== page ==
Dave Richards AA7EE

October 21, 2015

How Do Lacquered Boards Stand Up Over Time?

A query I hear from time to time about using copper-plated boards for Manhattan construction is what they look like after a few months or years. “How do they age?” is the question. My first such project, the WBR, was housed in an enclosure made from double-sided PCB material, and I could see that the outer surface had developed a bit of oxidation; a certain patina, if you will. My later projects weren’t made from this double-sided PCB – just single-sided, so I was going to have to open them up to see how they’d fared. Comparing how they looked, and remembering how I’d applied the lacquer to each did help in coming to some conclusions.

First of all, this is how the outside of the WBR looked shortly after I finished building it just over 4 years ago. It was already showing a few early signs of oxidation. However, it did fit together very well, and made quite a handsome enclosure –

The WBR in July 2011

I made 2 mistakes with this enclosure. Firstly, although the initial cleaning of the boards was done with Scotch-Brite scouring pads, the final cleaning was with Tarn-X. I later found that copper boards cleaned with Tarn-X develop streaking and oxidation. The streaking on this WBR enclosure was not anywhere as near as bad as I have seen with other boards, but it is definitely there. You can see it on the side panel in the next shot. The other mistake was to spray the lacquer too lightly. I was cautious about spraying it too thickly and causing it too pool, so I erred in the other direction instead. This is what it looks like from the outside today. Not bad, but definitely aged. You can see the areas on top where my fingers press against the case when I pick it up –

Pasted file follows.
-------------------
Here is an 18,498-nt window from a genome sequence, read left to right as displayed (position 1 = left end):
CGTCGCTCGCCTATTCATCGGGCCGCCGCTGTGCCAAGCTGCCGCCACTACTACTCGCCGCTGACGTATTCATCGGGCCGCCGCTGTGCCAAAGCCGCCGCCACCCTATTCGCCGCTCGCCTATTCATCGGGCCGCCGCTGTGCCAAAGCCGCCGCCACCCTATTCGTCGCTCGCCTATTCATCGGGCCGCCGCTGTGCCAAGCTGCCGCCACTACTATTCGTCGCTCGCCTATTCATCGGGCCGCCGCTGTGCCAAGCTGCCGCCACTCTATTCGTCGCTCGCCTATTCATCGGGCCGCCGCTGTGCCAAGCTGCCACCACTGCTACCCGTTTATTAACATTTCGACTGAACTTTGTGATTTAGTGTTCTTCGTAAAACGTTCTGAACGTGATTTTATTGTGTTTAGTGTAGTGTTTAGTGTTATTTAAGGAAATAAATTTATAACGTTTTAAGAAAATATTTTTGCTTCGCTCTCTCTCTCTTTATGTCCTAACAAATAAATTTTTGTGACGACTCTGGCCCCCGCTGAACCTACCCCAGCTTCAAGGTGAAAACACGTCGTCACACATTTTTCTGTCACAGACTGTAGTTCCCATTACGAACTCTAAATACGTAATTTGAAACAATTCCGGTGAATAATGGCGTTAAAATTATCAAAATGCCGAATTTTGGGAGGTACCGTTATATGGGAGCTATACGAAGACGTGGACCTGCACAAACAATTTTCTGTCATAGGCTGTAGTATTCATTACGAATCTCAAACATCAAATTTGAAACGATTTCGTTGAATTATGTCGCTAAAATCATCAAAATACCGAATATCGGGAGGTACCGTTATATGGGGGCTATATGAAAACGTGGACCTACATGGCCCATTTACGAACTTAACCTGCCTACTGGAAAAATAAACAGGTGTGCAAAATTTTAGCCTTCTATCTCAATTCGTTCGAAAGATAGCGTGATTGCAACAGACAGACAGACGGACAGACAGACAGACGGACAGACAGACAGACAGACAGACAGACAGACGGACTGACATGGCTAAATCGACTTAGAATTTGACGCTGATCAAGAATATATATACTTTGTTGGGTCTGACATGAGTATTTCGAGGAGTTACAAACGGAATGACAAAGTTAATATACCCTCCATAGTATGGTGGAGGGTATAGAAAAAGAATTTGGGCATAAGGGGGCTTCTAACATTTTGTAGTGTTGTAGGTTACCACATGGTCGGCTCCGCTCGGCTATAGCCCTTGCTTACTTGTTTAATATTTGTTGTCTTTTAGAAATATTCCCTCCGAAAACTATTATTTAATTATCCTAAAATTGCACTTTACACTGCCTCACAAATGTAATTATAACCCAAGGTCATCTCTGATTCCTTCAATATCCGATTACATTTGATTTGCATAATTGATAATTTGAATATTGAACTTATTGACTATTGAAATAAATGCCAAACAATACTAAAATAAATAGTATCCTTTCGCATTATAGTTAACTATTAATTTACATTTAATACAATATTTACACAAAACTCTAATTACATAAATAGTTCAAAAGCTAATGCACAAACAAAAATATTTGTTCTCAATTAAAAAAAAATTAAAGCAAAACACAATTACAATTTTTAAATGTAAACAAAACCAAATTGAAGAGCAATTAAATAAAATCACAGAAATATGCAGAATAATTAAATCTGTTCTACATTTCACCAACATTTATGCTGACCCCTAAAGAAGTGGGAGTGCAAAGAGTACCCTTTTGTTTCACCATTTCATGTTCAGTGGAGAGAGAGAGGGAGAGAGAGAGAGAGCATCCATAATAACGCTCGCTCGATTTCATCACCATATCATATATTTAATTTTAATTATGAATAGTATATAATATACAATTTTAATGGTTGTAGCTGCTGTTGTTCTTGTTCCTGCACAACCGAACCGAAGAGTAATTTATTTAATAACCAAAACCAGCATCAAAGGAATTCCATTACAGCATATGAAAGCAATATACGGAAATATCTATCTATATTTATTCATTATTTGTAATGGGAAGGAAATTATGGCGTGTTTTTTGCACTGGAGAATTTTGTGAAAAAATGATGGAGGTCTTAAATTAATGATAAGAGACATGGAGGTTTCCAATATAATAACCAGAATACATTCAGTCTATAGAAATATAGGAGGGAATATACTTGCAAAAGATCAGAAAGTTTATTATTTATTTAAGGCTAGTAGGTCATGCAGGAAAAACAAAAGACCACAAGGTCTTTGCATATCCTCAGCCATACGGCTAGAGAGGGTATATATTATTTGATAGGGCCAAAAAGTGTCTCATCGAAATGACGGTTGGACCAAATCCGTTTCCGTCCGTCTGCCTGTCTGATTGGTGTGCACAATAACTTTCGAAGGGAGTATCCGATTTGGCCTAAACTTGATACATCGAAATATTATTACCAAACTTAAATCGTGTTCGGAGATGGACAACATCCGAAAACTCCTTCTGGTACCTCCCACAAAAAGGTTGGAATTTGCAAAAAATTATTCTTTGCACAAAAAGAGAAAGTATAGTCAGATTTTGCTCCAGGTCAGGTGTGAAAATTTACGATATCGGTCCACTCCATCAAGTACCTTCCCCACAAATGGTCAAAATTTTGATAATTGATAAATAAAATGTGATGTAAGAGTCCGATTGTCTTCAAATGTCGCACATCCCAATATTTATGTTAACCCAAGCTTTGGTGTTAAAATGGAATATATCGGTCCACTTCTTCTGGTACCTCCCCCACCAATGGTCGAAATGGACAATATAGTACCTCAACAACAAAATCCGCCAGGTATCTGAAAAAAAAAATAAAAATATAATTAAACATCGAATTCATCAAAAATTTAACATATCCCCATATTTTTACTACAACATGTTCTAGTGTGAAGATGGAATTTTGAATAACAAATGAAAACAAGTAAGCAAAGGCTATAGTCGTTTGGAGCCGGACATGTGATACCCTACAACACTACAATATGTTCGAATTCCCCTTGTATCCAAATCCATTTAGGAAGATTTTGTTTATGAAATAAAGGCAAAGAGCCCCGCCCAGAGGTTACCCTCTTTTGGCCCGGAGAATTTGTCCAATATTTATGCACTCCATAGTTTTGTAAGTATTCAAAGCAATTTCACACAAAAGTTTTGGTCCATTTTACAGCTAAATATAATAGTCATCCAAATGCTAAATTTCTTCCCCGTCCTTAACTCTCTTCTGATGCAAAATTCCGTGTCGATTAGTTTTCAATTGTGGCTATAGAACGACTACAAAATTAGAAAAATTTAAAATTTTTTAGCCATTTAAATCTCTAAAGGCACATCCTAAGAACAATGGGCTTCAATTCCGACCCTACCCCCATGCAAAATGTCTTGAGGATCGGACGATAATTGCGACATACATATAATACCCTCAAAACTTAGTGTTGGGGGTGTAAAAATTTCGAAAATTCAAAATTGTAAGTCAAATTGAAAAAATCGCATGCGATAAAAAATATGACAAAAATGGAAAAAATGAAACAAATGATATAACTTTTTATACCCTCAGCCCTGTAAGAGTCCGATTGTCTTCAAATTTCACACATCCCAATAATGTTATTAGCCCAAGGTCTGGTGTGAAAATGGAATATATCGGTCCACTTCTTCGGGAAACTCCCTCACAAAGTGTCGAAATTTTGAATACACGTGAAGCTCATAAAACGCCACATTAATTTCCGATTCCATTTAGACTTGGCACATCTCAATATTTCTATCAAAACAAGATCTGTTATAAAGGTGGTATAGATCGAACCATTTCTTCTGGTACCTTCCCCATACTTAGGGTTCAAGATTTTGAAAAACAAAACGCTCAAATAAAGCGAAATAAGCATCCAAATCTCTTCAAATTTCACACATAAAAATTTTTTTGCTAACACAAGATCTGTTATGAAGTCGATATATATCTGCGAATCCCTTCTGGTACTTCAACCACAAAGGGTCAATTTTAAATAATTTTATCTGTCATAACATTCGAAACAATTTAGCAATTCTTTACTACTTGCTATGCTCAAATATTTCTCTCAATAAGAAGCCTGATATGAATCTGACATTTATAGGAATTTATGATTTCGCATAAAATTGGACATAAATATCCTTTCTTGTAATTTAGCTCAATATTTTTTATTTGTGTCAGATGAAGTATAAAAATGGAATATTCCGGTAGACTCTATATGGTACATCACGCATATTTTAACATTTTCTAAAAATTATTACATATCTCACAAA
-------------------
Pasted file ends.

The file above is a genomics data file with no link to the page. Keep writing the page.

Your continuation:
The WBR today (Oct 2015)

Here are a few more.

Before (July 2011) –

The WBR today (Oct 2015)

and today (Oct 2015)  –

The WBR today (Oct 2015)

The WBR today (Oct 2015)

If I were making the WBR again today, I’d stay away from the Tarn-X, and apply slightly thicker coats of lacquer.

Next, I decided to open up The Rugster. It was a little direct conversion receiver I had made by teaming up a standard NE602-type DC receiver front end with NM0S’ Hi-Per-Mite filter, set for maximum gain, so as to provide both 50dB of gain and narrow filtering. I built it into an enclosure made of single-sided copper-clad board on a red laminate. It had a really cool and compact look –

The Rugster in July 2012

It still looks the same from the outside today, but I was curious to know what the interior looked like. This was what it looked like when freshly-built 3 years ago, in Aug 2012. The treatment of the VFO toroid was my first ever attempt at using a hot glue gun, by the way. I am more skilled at it now. This particular toroid looked a bit of a mess –

The Rugster today (Oct 2015)

The same view today (Oct 2015), looking remarkably good. You can see that I added a high-pass filter on the back panel set to block signals from the AM broadcast band –

The Rugster today (Oct 2015)

I do remember that I sprayed slightly thicker coats of lacquer than on the WBR, leaving each coat for about an hour before spraying the next coat. Here are some more “after” shots –

The Rugster today (Oct 2015)

In the next one, the brighter patch on the red front panel is a splash of morning sun, and not a discoloration of the laminate –

The Rugster today (Oct 2015)

The 3rd project to be given a second look was the VK3YE Micro 40 DSB transceiver, which I built 2 years ago, in Oct 2013. Back then, the innards looked like this –

The VK3YE Micro 40 DSB Transceiver in Oct 2013

A couple of days ago (Oct 2015), it looked like this –

The VK3YE Micro 40 DSB Transceiver today (Oct 2015)

The VK3YE Micro 40 DSB Transceiver today (Oct 2015)